You wouldn’t really know it looking at their 9-7-2 record, but Boston College Women’s Hockey has really been a pleasant surprise this season.
Let’s get the elephant in the room out of the way early: Hockey East, as a conference, is wayyy down. We kind of saw that coming this year with Northeastern’s massive list of departures, but it doesn’t make it any less frustrating.
Against the top conferences in women’s hockey, the league is a whopping 4-19-1 against the ECAC and 0-4-0 against the WCHA. There’s simply no comparison between Hockey East and these two leagues at the top, and seeing zero (!) Hockey East teams in the top ten in the Pairwise, KRACH, and the polls is pretty compelling evidence for that. At least in the near term, the NCAA tournament is going to be sort of like the UEFA Champions League with the Hockey East champion playing the role of a Belgian side that’s just happy to be there. It is what it is.
That’s why BC’s record of 9-7-2 is a bit misleading. The Eagles started the season with four losses on the road against Clarkson and Wisconsin, both of whom have blown up to be two of the top teams nationally so far. Clarkson’s the last undefeated team in women’s hockey at 18-0-2, and Wisconsin is, well, Wisconsin, as they’ve racked up a 13-3-0 record over their tough WCHA schedule on the way to a #3 spot in the polls.
Since that throw-’em-into-the-fire start, and once you calibrate your expectations to “Beanpot and League contender,” the Eagles have looked pretty darn good, really — especially relative to the Women’s Hockey East preseason poll:
Boston College currently sits tied atop the Hockey East standings with UConn. Better yet, the Eagles hold the tiebreaker as they’ve already finished their season series with the Huskies and went an impressive 2-0-1.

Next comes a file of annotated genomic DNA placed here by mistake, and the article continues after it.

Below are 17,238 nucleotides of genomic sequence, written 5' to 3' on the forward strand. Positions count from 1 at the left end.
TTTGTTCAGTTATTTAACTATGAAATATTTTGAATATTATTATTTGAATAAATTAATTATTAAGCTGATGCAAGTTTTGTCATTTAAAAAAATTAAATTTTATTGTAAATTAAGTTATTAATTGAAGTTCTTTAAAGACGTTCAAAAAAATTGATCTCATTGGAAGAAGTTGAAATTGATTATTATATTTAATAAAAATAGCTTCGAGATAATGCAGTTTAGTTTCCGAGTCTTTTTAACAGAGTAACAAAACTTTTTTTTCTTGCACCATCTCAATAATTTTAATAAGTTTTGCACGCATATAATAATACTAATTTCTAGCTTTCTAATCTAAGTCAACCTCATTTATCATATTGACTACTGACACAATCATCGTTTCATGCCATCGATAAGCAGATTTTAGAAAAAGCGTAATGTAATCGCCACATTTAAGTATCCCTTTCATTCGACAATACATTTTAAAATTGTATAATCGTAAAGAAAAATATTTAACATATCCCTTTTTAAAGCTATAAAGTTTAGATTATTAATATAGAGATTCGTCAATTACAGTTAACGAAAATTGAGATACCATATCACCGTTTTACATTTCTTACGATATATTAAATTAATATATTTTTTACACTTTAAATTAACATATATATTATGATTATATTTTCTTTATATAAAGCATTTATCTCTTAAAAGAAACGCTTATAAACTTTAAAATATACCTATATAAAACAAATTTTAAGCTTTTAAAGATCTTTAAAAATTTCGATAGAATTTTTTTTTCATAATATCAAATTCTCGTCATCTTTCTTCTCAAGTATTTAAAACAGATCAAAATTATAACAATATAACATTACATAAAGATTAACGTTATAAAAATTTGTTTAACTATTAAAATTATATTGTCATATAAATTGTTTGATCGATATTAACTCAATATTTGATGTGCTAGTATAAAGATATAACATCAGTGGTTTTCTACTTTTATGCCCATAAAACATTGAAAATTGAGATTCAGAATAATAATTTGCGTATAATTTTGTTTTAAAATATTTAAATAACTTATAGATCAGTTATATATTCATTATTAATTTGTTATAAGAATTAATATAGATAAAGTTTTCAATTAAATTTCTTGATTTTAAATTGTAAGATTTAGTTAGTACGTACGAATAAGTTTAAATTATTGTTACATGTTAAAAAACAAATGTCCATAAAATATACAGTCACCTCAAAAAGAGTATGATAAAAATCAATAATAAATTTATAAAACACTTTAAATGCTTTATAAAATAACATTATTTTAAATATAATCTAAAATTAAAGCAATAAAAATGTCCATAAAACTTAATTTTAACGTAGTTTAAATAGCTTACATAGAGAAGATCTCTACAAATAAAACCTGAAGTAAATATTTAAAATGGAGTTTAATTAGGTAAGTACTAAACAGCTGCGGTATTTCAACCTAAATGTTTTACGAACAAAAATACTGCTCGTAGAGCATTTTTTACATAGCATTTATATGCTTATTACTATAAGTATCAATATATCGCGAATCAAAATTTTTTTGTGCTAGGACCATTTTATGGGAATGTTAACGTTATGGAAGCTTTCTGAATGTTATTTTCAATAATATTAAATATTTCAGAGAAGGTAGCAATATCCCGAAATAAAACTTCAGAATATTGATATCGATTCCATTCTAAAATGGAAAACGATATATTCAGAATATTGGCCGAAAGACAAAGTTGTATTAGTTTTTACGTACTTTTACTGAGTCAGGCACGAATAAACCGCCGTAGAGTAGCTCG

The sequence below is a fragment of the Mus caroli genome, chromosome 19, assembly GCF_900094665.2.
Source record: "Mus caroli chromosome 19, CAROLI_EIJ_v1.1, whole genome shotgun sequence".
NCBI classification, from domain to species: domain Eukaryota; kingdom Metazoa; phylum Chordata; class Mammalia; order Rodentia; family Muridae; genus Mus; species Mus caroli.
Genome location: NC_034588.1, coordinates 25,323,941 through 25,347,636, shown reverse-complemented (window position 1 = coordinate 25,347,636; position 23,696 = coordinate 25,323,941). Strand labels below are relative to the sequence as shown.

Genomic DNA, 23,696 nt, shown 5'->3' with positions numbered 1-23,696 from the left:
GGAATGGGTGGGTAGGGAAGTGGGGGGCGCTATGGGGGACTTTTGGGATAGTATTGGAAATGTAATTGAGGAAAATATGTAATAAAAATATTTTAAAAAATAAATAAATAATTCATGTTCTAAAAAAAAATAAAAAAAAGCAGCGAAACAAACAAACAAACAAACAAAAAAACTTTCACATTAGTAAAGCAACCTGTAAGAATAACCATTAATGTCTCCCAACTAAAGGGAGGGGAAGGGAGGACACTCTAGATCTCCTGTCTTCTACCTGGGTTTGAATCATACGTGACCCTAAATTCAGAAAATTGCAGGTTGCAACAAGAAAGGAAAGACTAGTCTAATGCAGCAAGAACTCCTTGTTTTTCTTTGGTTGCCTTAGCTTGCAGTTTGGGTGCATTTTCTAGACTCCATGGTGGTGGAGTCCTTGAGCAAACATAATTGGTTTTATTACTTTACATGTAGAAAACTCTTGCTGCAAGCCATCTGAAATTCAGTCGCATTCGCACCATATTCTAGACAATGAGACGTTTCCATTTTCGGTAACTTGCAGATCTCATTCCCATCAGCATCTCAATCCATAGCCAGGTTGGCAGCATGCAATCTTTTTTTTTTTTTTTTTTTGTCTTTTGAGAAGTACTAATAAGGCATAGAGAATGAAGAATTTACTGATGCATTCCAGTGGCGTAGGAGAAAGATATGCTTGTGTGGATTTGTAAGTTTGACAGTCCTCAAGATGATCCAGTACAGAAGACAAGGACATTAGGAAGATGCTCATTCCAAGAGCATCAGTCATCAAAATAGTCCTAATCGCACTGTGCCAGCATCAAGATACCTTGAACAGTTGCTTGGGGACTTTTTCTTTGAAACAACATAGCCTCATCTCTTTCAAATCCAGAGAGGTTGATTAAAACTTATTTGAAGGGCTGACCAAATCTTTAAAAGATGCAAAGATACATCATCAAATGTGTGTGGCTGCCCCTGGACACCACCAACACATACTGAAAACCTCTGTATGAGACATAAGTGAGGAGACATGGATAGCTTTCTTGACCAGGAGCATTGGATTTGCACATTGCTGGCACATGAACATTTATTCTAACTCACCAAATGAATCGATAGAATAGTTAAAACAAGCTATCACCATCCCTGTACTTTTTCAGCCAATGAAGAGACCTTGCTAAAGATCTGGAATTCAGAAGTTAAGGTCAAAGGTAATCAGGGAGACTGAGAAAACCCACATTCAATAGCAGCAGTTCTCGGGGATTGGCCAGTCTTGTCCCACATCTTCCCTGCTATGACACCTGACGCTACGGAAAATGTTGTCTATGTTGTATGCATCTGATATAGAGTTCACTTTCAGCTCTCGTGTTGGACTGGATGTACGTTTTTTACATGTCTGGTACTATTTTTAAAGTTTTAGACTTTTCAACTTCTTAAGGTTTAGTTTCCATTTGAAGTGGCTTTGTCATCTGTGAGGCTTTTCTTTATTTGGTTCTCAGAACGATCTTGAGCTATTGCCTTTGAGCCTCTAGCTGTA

Against the other top teams from the preseason poll, BC has acquitted themselves well — aside from a frustrating back-and-forth affair with Northeastern, the Eagles looked good in a split with Vermont, annihilated Providence, and beat BU. But the standings are a total mess, and who’s “good” in a given week hasn’t been all that predictable. 3rd through 6th in the standings are separated by just 3 points, with 7th through 9th only a game or two behind the rest. Given how much of a scramble the second half looks to be, the Eagles are going to be pretty glad they’ve got so many points already in the bank.
The story with this Eagles team is just in the eyeball test, and it’s about more than just throwing raw talent onto the ice and hoping for the best. The hallmark of the last several years of BC seasons has been elite talent that underperforms. You would have expected that the graduate transfers out of Cayla Barnes and Hannah Bilka would have forced the Eagles to take a step back this year, but it’s been the opposite. It’s been a much, much more team-focused game.
Structurally, compared to not just last season but the last several seasons, it’s like watching a completely different program. Offensive zone possession was completely nonexistent in prior years, but it’s been a different story this season with the Eagles being far more successful at keeping control of the puck. They’ve also been better at regaining possession cleanly with better breakouts and better neutral zone play — more symptoms of playing an improved team-focused game. And that’s a good summary of what has made BC see more success so far this year: general improvements overall in playing as a team and being better than the sum of their parts.
The end result is a team has really been a pleasure to watch, and has positioned themselves as a real favorite for both the Beanpot and Hockey East titles. Let’s not get carried away — the Eagles are not what they were 7-8 years ago, and they’re just as much responsible for the dip in Hockey East’s competitiveness nationally as anyone else in the league. But this year’s team has emerged as one that’s been enjoyable to follow and actually feels like a favorite for hardware for the first time in a long while.
BC gets back at it for the start of the second half on December 30th against Saint Anselm, with the Beanpot semifinals & trophy season kicking off just a couple weeks later.